On comfort reading

Inspired by New Kid on the Hallway's pair of posts about "comfort reading," I've been thinking about books to read in times of stress and worry, or general upheaval, or even just vague fits of the blahs. Comfort reading, for me, means going somewhere very much elsewhere for a little while. If the situation that prompted the need for comfort reading isn't too dire, P.G. Wodehouse always does the trick: in Wodehouse's world, nothing goes wrong that can't be put right with a little Jeevesian machination or a few cleverly baroque turns of the plot, and there is nothing so comforting as one of those famous sentences, unless it's a good long succession of those famous sentences. One ends up feeling, as Bertie Wooster would say, pretty well braced. (Can you guess what I'm reading right now?)

If I'm less in the mood for something to make me laugh,* I always come back to Patrick O'Brian's Aubrey-Maturin novels. (And if you haven't encountered them yet, go forth and start reading the series from the beginning. Right now. Seriously, why are you still here?) Reading them is like total immersion in another century, but they're very far from being escapist. And one's own problems tend to look insignificant when compared with, say, having one's ship catch on fire and sink, or being shot at by the Napoleonic fleet.

I'm also quite fond of the work of Robertson Davies, who wrote novels set in a Canada that feels both remote and oddly familiar to me, if only by reflection; my dad, who introduced me to Davies lo these many years ago, grew up in a small town in Ontario at around the same time that some of Davies' books are set. I feel rather similarly about Margaret Atwood; like New Kid, I loved Cat's Eye, though I think The Robber Bride is my all-time favorite.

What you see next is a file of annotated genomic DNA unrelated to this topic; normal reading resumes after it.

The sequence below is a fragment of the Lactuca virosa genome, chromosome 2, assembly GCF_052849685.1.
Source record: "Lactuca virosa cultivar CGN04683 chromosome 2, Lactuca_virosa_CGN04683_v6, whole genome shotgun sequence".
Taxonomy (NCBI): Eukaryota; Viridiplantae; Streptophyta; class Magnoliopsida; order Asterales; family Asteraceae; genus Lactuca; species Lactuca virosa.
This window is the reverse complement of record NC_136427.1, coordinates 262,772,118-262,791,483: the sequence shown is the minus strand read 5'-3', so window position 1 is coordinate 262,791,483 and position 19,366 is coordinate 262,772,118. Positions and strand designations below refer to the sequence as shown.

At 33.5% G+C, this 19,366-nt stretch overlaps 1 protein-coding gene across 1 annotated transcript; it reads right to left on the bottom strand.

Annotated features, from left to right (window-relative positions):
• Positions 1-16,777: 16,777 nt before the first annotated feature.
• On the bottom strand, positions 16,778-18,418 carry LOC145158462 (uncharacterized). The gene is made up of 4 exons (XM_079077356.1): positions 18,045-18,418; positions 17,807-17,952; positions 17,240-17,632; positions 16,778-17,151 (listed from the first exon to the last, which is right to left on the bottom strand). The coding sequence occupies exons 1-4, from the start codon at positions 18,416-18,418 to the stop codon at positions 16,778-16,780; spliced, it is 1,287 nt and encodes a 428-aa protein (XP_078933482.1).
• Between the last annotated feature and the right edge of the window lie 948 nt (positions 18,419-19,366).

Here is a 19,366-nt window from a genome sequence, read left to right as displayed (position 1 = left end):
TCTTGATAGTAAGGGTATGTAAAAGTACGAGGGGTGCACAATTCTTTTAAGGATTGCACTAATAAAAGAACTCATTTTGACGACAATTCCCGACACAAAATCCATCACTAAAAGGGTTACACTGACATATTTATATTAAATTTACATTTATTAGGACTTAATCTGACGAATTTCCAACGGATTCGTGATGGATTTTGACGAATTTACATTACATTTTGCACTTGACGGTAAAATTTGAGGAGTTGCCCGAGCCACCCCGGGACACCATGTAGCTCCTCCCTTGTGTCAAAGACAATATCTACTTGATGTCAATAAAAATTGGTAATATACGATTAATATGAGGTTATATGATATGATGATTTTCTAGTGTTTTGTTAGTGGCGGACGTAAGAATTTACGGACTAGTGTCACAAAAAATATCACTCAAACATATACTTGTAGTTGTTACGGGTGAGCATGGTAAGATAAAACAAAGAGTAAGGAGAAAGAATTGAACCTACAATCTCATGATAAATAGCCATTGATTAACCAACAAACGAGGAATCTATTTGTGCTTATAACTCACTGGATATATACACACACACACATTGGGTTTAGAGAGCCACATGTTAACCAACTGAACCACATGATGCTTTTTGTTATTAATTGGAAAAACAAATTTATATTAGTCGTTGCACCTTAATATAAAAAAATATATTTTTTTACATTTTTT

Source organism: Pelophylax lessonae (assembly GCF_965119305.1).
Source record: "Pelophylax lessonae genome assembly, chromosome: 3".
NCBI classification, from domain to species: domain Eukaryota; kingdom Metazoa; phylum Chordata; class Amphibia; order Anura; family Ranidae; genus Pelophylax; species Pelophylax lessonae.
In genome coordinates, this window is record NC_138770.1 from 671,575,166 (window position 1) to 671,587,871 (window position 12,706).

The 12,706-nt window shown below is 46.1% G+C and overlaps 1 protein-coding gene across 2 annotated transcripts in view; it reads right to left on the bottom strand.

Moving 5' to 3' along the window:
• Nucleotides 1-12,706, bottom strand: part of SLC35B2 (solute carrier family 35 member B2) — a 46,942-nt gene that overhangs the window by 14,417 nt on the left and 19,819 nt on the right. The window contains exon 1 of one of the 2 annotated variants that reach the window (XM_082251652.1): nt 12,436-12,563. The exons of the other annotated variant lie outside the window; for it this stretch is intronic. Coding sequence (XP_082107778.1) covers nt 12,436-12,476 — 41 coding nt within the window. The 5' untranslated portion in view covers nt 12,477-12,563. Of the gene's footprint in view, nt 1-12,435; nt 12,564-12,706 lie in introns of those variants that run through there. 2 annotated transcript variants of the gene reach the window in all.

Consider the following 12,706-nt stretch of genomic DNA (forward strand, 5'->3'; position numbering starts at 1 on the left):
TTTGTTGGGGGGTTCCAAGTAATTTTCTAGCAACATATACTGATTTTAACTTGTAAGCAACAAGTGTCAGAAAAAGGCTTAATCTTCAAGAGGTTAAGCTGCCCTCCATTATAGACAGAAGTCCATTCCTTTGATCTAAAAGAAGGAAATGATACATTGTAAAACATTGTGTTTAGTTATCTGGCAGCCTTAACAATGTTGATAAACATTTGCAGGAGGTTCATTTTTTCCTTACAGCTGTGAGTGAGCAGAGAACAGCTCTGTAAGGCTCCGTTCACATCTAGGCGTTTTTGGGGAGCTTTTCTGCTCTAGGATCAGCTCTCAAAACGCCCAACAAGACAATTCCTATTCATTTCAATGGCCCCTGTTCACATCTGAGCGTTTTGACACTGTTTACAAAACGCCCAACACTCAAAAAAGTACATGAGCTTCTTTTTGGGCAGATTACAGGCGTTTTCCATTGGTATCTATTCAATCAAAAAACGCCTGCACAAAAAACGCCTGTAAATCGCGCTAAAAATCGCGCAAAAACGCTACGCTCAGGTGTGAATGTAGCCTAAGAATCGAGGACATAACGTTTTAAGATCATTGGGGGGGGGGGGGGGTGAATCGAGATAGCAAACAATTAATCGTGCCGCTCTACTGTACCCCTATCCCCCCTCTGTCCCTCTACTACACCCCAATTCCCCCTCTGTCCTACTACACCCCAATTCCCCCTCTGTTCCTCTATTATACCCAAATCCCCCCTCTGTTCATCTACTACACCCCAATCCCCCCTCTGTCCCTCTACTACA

And books that I read and loved as a child almost invariably make good comfort reading. Which reminds me, I think it's time I reread all of Joan Aiken's Wolves of Willoughby Chase series again.

I don't just have comfort books, though; I also have comfort movies. But that's matter for another post.

How about you, Reader? Feel free to spread the meme if you'd like!

* Not that Jack Aubrey's malapropisms don't slay me, not to mention his endearingly feeble puns.

2 Responses to “On comfort reading”

  1. dale says:

    The Hornblower books, definitely (O’Brian stole tons from them, and never would acknowledge the debt; the Hornblower books don’t have the richness or the historical perfect pitch, but they’re great adventure stories.) The Lord of the Rings. Narnia. Prydain. (I grew up reading fantasy, and I still read them with pleasure, and read them aloud to my kids.) Dickens’ novels are comfort books for me. I love all the books you mention, except I’ve never read Robertson Davies — maybe that’s what I should pick up next!

  2. brd says:

    How about the stuff by Alexander McCall Smith?